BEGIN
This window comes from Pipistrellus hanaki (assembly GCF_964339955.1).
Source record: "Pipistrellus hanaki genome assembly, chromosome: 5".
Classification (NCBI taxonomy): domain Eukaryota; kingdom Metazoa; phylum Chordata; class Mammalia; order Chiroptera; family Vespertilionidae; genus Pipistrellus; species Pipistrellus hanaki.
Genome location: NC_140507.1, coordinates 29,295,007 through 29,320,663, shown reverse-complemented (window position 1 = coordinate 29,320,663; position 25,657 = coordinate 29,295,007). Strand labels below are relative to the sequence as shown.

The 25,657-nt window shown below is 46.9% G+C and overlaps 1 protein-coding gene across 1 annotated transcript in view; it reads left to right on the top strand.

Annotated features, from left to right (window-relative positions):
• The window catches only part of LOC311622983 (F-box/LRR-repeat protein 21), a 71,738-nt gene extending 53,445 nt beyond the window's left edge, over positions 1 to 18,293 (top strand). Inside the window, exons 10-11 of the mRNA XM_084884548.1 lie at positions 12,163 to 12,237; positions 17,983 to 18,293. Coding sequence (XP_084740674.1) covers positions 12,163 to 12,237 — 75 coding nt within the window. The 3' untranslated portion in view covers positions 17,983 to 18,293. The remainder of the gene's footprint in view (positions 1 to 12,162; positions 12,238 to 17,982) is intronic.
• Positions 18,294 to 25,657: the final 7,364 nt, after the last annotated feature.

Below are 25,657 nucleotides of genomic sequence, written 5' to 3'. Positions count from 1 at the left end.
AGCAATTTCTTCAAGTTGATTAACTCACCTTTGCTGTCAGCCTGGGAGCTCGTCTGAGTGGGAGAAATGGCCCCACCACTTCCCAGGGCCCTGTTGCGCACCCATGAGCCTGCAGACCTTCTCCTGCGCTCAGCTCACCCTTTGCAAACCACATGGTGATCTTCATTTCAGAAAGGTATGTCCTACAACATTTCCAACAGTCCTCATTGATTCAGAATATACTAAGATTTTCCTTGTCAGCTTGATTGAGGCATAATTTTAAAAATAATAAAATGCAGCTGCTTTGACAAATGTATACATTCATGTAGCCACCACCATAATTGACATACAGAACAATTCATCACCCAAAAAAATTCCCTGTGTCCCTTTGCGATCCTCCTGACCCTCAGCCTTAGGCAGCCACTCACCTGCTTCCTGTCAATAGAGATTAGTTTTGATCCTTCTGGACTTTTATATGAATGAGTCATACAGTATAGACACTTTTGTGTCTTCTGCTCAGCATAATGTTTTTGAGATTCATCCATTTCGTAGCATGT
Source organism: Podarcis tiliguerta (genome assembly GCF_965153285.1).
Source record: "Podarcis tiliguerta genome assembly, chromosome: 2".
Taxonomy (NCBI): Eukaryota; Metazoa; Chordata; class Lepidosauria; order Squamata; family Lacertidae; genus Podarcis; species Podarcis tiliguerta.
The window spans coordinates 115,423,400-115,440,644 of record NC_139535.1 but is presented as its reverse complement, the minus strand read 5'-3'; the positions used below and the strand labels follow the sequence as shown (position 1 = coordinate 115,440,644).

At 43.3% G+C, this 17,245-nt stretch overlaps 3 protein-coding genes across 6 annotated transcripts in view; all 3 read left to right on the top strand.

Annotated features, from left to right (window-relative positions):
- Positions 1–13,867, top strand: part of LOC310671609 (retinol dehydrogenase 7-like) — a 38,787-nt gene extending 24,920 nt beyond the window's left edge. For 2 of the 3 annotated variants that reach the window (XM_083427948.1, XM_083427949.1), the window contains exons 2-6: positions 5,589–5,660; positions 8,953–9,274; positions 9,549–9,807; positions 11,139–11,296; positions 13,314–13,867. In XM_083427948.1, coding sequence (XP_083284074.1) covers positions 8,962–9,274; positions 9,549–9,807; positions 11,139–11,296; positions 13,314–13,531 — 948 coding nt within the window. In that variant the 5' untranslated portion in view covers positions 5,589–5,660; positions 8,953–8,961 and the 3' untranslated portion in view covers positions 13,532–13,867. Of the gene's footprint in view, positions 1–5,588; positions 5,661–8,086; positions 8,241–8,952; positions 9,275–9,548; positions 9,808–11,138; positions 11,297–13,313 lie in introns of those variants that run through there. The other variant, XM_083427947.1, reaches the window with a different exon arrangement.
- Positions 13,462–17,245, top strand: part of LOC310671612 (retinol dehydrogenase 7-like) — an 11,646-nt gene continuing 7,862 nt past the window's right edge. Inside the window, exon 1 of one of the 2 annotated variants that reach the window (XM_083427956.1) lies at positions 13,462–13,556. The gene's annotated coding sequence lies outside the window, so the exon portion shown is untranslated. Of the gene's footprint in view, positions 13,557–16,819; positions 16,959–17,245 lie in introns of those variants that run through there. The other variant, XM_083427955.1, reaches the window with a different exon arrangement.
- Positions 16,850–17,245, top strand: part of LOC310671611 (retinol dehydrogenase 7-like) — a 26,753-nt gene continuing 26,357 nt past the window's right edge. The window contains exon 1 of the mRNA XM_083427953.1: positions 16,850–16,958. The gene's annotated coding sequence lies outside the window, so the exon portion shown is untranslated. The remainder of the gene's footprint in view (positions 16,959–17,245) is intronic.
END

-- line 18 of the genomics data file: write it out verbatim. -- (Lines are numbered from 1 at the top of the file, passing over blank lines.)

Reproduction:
- Positions 13,462–17,245, top strand: part of LOC310671612 (retinol dehydrogenase 7-like) — an 11,646-nt gene continuing 7,862 nt past the window's right edge. Inside the window, exon 1 of one of the 2 annotated variants that reach the window (XM_083427956.1) lies at positions 13,462–13,556. The gene's annotated coding sequence lies outside the window, so the exon portion shown is untranslated. Of the gene's footprint in view, positions 13,557–16,819; positions 16,959–17,245 lie in introns of those variants that run through there. The other variant, XM_083427955.1, reaches the window with a different exon arrangement.